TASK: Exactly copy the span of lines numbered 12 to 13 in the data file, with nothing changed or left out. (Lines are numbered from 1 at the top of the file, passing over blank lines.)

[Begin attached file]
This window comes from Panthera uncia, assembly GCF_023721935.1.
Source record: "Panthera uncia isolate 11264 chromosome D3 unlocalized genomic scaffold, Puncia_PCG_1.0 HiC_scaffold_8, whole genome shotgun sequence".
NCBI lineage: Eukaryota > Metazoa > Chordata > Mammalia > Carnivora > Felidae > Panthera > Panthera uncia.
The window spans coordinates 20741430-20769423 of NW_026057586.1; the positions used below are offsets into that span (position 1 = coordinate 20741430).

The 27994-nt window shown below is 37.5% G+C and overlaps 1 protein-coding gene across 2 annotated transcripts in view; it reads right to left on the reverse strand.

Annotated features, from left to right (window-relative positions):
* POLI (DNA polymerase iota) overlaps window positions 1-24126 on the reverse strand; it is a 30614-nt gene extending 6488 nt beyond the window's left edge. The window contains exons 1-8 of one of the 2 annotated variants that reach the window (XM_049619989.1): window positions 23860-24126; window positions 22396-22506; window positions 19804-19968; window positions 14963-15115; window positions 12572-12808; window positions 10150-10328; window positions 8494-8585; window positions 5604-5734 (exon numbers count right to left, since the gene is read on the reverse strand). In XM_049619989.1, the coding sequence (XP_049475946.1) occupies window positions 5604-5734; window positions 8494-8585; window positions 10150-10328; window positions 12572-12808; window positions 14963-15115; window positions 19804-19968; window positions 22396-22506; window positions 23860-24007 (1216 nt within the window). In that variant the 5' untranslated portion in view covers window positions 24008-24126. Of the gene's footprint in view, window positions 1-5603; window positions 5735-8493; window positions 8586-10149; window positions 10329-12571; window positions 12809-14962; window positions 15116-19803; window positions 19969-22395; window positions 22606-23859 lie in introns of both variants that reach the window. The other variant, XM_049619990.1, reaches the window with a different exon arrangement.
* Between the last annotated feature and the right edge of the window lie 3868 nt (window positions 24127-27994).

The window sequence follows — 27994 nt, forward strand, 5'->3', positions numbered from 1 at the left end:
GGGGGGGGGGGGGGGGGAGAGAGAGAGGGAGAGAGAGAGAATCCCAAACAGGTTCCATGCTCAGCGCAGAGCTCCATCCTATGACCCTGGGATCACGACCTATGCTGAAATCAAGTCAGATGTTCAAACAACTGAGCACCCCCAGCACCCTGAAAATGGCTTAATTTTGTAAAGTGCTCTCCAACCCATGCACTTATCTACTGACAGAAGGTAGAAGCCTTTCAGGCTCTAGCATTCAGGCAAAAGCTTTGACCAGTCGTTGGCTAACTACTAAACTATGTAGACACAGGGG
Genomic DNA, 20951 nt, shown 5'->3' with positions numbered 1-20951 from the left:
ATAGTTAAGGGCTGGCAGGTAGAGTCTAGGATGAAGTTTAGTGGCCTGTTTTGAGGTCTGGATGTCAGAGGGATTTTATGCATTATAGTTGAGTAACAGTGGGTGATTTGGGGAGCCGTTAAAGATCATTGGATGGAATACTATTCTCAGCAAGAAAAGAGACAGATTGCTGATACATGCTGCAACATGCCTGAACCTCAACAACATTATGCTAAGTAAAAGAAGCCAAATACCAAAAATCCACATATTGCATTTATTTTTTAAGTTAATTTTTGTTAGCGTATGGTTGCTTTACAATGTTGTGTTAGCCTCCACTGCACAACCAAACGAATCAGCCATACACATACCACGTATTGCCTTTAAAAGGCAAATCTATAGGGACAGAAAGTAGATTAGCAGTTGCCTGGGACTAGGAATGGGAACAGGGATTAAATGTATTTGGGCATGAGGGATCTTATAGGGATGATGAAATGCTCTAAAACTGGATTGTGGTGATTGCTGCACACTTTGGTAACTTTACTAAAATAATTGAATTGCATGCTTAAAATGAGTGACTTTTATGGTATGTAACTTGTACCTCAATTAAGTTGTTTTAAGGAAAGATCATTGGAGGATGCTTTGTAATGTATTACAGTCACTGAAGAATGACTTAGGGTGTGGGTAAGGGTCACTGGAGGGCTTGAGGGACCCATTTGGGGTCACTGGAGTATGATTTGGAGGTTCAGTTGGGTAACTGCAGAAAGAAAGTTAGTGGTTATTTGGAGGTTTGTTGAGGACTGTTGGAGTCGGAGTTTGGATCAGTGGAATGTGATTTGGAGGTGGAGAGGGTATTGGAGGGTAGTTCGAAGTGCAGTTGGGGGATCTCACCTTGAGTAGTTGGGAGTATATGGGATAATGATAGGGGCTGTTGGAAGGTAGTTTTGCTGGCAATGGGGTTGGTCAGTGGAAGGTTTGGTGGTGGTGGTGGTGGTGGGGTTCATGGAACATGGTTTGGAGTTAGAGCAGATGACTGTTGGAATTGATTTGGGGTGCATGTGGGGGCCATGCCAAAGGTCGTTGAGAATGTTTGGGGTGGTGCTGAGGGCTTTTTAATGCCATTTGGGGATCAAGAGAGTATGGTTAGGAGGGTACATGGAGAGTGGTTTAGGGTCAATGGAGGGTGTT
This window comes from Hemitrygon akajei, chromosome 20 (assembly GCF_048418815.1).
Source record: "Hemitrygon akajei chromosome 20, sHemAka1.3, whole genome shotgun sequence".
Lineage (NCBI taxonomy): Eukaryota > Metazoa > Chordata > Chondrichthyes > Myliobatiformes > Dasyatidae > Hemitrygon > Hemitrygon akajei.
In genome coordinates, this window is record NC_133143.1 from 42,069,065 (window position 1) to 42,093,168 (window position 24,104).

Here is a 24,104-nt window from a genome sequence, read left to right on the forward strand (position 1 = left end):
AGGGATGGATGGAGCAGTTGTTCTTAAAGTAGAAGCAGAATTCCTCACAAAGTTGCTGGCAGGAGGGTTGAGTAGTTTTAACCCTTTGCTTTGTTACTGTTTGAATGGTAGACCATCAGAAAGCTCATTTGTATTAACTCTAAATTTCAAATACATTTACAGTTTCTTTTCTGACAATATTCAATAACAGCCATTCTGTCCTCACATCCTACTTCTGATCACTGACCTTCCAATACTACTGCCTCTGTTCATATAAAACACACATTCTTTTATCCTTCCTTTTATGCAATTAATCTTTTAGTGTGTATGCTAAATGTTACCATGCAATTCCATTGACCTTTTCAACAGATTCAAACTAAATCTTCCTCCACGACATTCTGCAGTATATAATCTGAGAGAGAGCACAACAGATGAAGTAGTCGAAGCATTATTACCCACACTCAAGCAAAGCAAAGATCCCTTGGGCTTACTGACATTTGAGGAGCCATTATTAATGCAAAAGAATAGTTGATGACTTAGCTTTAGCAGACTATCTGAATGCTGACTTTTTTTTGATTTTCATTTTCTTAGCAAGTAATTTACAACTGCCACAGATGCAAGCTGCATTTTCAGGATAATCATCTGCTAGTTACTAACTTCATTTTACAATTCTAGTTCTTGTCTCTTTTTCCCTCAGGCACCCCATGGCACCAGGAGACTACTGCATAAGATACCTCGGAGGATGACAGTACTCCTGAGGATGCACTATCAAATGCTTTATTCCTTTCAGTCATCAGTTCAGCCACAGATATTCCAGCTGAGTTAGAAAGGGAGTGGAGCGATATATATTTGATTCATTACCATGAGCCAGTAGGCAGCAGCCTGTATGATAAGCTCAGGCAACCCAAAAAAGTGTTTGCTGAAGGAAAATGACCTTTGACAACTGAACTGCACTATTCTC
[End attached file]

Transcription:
ATAGTTAAGGGCTGGCAGGTAGAGTCTAGGATGAAGTTTAGTGGCCTGTTTTGAGGTCTGGATGTCAGAGGGATTTTATGCATTATAGTTGAGTAACAGTGGGTGATTTGGGGAGCCGTTAAAGATCATTGGATGGAATACTATTCTCAGCAAGAAAAGAGACAGATTGCTGATACATGCTGCAACATGCCTGAACCTCAACAACATTATGCTAAGTAAAAGAAGCCAAATACCAAAAATCCACATATTGCATTTATTTTTTAAGTTAATTTTTGTTAGCGTATGGTTGCTTTACAATGTTGTGTTAGCCTCCACTGCACAACCAAACGAATCAGCCATACACATACCACGTATTGCCTTTAAAAGGCAAATCTATAGGGACAGAAAGTAGATTAGCAGTTGCCTGGGACTAGGAATGGGAACAGGGATTAAATGTATTTGGGCATGAGGGATCTTATAGGGATGATGAAATGCTCTAAAACTGGATTGTGGTGATTGCTGCACACTTTGGTAACTTTACTAAAATAATTGAATTGCATGCTTAAAATGAGTGACTTTTATGGTATGTAACTTGTACCTCAATTAAGTTGTTTTAAGGAAAGATCATTGGAGGATGCTTTGTAATGTATTACAGTCACTGAAGAATGACTTAGGGTGTGGGTAAGGGTCACTGGAGGGCTTGAGGGACCCATTTGGGGTCACTGGAGTATGATTTGGAGGTTCAGTTGGGTAACTGCAGAAAGAAAGTTAGTGGTTATTTGGAGGTTTGTTGAGGACTGTTGGAGTCGGAGTTTGGATCAGTGGAATGTGATTTGGAGGTGGAGAGGGTATTGGAGGGTAGTTCGAAGTGCAGTTGGGGGATCTCACCTTGAGTAGTTGGGAGTATATGGGATAATGATAGGGGCTGTTGGAAGGTAGTTTTGCTGGCAATGGGGTTGGTCAGTGGAAGGTTTGGTGGTGGTGGTGGTGGTGGGGTTCATGGAACATGGTTTGGAGTTAGAGCAGATGACTGTTGGAATTGATTTGGGGTGCATGTGGGGGCCATGCCAAAGGTCGTTGAGAATGTTTGGGGTGGTGCTGAGGGCTTTTTAATGCCATTTGGGGATCAAGAGAGTATGGTTAGGAGGGTACATGGAGAGTGGTTTAGGGTCAATGGAGGGTGTT
This window comes from Hemitrygon akajei, chromosome 20 (assembly GCF_048418815.1).